Photograph by Rich Reid
The most common hawk in North America, red-tails can often be seen atop utility poles and other lofty perches, on the lookout for potential prey.
Great Horned Owl
Photograph by Joel Sartore
The most common owl in North and South America, the great horned owl has adapted to a wide variety of habitats and climates.
Photograph by Michael Melford
Once an endangered species in the United States, North American peregrine falcon populations have made a great comeback due to bans on usage of DDT and similar pesticides.
Steller's Sea Eagle
Photograph by Tim Laman
Holding its prey down with powerful talons, a Steller's sea eagle displays its wings, which can have a span of over 6 feet (2 meters).
Photograph by Norbert Rosing
The snowy owl's beautiful white plumage helps to hide it in its Arctic habitat. Only the males are completely white. Chicks are dark and spotted, while the females are white with spots on their wings.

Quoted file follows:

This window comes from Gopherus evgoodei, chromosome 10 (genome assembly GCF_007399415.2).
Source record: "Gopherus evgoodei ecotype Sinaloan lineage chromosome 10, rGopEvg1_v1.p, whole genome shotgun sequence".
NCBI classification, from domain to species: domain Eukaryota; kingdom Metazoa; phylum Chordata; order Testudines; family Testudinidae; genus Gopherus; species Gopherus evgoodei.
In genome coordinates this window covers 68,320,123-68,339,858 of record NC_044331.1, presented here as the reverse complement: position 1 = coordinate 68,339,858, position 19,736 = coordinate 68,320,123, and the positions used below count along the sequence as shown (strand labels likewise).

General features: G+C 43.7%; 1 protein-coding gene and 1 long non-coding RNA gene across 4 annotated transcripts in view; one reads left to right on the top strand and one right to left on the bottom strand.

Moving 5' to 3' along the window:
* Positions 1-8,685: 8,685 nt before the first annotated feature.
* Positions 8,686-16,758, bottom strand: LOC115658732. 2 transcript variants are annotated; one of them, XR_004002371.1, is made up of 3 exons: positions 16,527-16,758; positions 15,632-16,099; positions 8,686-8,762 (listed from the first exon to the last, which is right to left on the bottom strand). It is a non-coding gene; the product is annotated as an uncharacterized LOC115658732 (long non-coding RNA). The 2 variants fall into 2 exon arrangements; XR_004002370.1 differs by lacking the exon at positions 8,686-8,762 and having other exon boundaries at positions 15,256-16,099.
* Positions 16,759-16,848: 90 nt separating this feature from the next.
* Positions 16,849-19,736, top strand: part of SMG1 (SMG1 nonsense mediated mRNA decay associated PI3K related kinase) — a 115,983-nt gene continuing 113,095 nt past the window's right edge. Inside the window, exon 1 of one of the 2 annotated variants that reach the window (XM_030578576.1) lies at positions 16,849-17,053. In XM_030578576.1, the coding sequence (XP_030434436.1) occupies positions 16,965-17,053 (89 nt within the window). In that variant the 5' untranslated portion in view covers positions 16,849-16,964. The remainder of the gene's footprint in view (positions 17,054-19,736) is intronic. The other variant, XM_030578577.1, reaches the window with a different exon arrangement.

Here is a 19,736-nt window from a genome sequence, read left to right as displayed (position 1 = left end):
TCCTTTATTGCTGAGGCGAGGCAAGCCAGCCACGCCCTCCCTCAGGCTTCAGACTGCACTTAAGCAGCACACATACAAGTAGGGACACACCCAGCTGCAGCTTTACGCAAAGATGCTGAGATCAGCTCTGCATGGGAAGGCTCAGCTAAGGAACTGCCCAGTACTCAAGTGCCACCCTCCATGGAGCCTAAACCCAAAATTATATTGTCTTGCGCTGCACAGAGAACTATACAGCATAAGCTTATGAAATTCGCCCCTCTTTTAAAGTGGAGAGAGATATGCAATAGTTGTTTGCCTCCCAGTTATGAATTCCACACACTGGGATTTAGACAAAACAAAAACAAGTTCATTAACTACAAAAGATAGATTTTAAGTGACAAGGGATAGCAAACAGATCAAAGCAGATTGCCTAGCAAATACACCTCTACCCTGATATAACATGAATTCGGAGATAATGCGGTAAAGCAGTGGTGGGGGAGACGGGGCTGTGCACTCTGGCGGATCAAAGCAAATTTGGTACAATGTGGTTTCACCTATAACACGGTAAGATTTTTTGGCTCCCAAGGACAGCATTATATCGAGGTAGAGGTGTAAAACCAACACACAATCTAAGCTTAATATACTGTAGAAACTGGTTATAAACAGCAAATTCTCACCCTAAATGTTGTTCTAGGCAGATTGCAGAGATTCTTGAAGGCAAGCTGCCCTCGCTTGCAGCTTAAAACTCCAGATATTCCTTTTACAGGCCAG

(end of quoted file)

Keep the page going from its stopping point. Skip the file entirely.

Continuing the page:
Photograph by George F. Herben
This small, secretive owl is considered one of the rarest of owls. It is entirely nocturnal, spending the day concealed in dense spruce or a hollow tree. It preys mainly on rodents.
Photograph by Klaus Nigge
The burrowing owl makes its home in the treeless, shortgrass country of western North America, from southern Canada to Mexico. It depends mainly on the abandoned burrows of prairie dogs for nesting sites and shelter.
Cuban Screech Owl
Photograph by Steve Winter
The Cuban screech owl is endemic to Cuba, where it is found in wooded areas, often nesting in abandoned woodpecker holes.
Northern Spotted Owl
Photograph by James P. Blair
To breed and raise its young, the northern spotted owl requires up to 100 acres (40.5 hectares) of old-growth forest.
Scientists estimate only about 3,000 wild tigers are left in the entire world. Meet the subspecies and see what threats each is facing.